My previous blog post was on creating a job search plan to get the job you want. But why go through the trouble of creating a road map when you haven’t decided on a final destination.
It’s a plan that will work for most people just as long as you know what want. However, if you’re not sure which steps to take next, whether you’re early in your career or a transitioning professional, the following tips may be able to help you find your way.
Think Outside Titles.
Do remember as a kid people would ask you, “What do you wanna be when you grow up?” There are thousands of job titles out there and by the time they grow up some of them will be obsolete and new ones will develop. When asked that question as a kid, not once I said career coach, account executive or academic advisor. Instead we should ask, “What do I like to do? What am I good at? Think about what you’re recognized for among your circle of friends. Are you the Martha Stewart or computer whiz among your peers? Has anybody said, “I could see you doing….”? Take the time to assess your skills, interest and most importantly your values.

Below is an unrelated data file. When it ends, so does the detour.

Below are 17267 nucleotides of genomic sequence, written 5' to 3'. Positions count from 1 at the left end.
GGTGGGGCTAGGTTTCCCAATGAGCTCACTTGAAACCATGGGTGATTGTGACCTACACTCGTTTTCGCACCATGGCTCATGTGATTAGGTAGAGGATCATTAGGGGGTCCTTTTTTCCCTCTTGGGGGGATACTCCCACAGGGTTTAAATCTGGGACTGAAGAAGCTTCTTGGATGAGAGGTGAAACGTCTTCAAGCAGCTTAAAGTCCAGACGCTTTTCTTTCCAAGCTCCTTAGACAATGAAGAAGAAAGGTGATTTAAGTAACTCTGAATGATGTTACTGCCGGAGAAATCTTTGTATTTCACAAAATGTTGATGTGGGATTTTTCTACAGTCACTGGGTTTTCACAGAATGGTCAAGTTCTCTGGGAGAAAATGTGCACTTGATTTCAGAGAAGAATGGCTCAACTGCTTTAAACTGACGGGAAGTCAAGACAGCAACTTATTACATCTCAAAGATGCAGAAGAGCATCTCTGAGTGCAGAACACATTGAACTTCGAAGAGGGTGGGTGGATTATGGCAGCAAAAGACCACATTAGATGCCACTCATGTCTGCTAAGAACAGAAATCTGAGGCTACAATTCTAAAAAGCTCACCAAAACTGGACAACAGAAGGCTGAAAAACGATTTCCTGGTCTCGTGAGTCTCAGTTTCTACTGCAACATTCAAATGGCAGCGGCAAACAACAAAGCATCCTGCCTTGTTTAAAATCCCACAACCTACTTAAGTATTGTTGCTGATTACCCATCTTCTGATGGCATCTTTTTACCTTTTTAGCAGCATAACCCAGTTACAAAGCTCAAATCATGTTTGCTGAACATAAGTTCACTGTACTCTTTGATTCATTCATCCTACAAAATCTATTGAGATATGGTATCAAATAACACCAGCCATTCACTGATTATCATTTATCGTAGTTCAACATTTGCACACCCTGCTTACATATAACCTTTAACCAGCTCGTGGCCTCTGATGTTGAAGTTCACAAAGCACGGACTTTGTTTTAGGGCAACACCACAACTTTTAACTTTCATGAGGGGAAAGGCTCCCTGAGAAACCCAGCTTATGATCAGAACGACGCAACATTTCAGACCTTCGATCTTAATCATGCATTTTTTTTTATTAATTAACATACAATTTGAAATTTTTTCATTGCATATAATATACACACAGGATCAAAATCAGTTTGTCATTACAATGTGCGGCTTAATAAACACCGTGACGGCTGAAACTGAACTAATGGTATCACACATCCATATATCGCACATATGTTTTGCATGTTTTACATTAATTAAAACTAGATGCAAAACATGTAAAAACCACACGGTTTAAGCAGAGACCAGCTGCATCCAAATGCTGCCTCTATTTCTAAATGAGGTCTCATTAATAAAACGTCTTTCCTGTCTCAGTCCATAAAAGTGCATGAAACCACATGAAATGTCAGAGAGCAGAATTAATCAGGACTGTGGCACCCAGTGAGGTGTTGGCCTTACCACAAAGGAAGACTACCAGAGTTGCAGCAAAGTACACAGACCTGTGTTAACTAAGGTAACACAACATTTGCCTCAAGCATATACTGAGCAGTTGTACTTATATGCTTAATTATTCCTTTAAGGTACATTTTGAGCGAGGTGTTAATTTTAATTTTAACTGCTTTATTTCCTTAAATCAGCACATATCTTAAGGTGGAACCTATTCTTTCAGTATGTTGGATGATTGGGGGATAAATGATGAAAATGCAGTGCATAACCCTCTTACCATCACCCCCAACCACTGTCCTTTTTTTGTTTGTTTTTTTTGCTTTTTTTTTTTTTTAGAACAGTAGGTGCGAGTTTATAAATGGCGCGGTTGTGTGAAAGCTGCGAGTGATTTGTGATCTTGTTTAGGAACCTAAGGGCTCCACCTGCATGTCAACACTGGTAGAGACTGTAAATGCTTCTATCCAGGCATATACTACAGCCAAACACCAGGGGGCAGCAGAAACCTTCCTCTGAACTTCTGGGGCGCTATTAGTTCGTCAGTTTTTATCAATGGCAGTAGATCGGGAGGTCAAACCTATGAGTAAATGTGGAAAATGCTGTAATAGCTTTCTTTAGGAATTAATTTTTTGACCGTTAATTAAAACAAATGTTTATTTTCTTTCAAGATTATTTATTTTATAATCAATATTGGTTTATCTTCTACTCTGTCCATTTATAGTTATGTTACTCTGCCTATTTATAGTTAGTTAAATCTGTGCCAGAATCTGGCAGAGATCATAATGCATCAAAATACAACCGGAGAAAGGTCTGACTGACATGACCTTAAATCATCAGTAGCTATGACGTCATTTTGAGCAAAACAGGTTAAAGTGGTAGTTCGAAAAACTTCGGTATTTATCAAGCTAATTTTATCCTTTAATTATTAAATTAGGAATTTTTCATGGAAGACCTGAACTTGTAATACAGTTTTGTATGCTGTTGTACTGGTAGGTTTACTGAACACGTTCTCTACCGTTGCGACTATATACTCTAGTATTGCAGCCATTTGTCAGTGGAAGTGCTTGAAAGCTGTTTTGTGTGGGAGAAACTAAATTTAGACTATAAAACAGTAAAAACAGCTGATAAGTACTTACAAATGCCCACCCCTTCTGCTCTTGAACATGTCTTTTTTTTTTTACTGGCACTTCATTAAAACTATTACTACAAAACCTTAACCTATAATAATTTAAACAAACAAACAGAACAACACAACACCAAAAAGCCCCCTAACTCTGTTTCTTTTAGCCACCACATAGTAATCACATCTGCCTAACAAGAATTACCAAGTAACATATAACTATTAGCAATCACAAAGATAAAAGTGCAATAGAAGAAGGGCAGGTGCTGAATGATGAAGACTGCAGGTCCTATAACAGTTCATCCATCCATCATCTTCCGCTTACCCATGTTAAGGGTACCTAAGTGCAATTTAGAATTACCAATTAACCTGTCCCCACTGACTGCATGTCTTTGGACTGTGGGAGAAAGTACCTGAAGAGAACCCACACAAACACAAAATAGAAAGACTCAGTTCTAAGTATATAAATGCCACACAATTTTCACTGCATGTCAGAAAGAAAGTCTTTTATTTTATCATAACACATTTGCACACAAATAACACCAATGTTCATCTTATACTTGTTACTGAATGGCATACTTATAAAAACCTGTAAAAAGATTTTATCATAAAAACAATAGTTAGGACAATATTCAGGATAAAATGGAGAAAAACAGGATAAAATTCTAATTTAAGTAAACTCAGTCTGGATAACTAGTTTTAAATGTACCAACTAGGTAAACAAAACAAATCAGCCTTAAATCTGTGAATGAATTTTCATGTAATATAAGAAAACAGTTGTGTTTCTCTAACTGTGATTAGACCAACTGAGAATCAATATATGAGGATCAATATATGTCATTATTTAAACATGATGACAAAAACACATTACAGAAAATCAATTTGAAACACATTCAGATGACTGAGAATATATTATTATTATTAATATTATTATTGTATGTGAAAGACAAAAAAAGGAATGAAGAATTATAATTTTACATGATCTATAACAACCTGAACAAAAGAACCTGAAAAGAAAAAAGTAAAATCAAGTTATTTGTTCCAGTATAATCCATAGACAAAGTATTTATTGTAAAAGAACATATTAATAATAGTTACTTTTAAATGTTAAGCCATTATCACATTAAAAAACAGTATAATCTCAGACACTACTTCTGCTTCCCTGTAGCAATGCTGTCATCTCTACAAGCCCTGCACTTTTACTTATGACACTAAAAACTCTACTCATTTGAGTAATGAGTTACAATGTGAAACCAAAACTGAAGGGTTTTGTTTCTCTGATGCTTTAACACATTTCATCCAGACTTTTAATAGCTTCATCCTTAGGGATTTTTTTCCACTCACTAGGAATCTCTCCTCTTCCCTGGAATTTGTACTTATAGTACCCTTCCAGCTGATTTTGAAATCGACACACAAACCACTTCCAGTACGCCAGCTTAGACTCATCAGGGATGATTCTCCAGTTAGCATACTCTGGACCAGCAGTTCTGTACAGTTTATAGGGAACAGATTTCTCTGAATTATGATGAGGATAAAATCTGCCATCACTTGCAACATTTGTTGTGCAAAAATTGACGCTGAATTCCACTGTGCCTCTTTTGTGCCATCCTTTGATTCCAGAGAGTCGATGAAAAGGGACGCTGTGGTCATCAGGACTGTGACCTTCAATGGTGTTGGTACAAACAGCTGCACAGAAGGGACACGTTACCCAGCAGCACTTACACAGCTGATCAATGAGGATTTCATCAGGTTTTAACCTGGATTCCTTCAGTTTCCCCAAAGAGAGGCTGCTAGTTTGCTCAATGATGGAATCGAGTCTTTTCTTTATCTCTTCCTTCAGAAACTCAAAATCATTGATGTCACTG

As a professional in higher education it amazes me how many people decide to enter a career without any real research. Watching an episode of C.S.I. or Grey’s Anatomy does not qualify as research either. Consider taking assessments such as those found on CareerPath.com by CareerBuilder to get an insight on what career paths may fit your skill set, personality and values. Research ideal careers even if you’re not sure what you’re looking for because when you seek you shall find your “aha” moment.
If you want something just to pay the bills, that is what you’ll get. Stop and listen to your inner voice. Sometimes we do know what we want, but simply don’t pursue it because we think it’s out of our reach. Or is it that we need to reach out to take the next step. What you want to do doesn't have to be popular or easily understood by others. Just know that if it’s your passion and calling, then success is almost inevitable.
Remember nothing last forever. Although important, this is not the be-all and end-all decision it seems. Knowing that each job is temporary really helps relieve the stress of making a decision. Besides, you can decide to explore other options and transition to other careers later. In the end do your due diligence; search within and research before embarking on your next job search quest.